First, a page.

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Model 54 with 2 features
September 8, 2021
8:21 pm
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Winchester, VA
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Hi Clarence-

First, I apologize for didactic, even pedantic, posts…  Part of my Nature, I suppose… Embarassed Sometimes I include too much stuff as a potential aid to casual readers who may not know as much as you (and hopefully I) do about some of these obscure topics.

As far as rework/work order numbers, how consistently they were applied, and what specifically they denote, I’m confident that the lever action folks know more about factory practices before WWII than I do. 

I (think I) know that (at least) some pre-war barrels on M70s are hand stamped underneath with a several digit number (unrelated to the S/N of the rifle) that appears to have been applied after the barrel was finished.  I’ve taken these to be a work order number that was applied to rifles returned for some sort of major R&R that required disassembly.  To my eye, the numbers I’ve seen a few times on M70s look very much like similar numbers on lever gun barrels that I’ve seen posted here on the WACA forum.  I also believe that sometime after WWII these codes more often had a letter prefix followed by numbers, while the earlier ones were all numbers.  

I have two M70s in my possession, one with each of the two styles of marking under the barrel, and I assume that this means they went back to the factory at some point.  But how consistently this practice was followed, or what type of work it’s presence denotes, I do not know.  I don’t think that there was a specific way of marking factory replaced barrels, as opposed to just marking the rifle with a work order number that presumably specified what work was to be performed.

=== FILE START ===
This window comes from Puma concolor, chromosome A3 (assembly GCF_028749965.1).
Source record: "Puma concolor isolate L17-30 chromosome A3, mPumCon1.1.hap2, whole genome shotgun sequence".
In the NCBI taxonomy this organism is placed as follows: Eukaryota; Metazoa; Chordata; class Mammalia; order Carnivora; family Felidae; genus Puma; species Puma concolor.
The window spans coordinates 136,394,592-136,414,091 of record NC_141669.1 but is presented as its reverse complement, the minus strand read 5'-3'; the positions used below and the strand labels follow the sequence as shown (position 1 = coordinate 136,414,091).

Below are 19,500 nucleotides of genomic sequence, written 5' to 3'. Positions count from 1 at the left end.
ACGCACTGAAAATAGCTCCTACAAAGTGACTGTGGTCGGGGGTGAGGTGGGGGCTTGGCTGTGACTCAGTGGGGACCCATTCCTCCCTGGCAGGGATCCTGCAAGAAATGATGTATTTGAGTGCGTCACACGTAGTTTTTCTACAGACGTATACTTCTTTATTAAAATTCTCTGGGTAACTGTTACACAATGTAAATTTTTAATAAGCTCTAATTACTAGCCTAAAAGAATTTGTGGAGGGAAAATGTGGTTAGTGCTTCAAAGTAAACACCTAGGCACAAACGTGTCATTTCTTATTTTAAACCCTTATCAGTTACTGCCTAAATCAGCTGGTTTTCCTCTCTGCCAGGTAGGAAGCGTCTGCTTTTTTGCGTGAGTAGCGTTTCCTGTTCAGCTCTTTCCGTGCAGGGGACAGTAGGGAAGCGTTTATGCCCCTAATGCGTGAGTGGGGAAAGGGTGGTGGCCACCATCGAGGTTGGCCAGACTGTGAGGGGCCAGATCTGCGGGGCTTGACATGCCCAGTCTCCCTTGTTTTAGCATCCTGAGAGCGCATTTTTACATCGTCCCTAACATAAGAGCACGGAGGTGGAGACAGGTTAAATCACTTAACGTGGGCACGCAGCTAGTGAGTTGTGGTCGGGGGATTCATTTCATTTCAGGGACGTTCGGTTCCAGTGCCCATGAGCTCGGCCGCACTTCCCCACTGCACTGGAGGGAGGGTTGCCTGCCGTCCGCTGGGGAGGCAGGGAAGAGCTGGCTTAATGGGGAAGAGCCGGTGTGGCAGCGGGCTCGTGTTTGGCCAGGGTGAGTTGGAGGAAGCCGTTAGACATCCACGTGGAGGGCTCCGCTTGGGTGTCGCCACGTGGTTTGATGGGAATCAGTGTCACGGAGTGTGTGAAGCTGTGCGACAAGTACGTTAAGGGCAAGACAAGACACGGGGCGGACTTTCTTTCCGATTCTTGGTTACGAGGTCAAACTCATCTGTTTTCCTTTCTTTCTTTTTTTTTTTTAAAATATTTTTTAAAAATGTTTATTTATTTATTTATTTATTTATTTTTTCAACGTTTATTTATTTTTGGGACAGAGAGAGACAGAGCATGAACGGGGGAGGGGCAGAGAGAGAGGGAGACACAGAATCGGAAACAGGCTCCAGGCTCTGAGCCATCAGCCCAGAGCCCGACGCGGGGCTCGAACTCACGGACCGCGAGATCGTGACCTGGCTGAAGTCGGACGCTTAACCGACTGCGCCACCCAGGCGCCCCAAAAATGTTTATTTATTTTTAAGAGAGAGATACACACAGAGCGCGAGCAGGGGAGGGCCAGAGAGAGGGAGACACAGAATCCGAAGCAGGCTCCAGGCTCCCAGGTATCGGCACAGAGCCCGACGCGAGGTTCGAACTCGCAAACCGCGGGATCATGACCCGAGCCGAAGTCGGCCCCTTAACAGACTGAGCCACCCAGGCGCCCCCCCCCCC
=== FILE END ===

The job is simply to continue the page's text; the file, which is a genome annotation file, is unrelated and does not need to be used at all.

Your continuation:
Best,

Lou

WACA 9519; Studying Pre-64 Model 70 Winchesters

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September 9, 2021
12:50 am
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More pictures to inspect……. Notice, that there is a proofmark on receiver, just very light. Also, no caliber marking on bottom side of barrel and no rework numbers visible. I have requested that the owner look closely for any other markings on barrel such as a m/o proof or possibly some more numbers farther forward on bottom side of barrel.

Steve

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September 9, 2021
1:00 am
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No holes in the bridge. 
1939 barrel.

September 9, 2021
1:13 am
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Maybe I missed it, but do we know, based on the receiver serial number, what year the rifle was made?

September 9, 2021
1:59 am
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steve004 said
Maybe I missed it, but do we know, based on the receiver serial number, what year the rifle was made?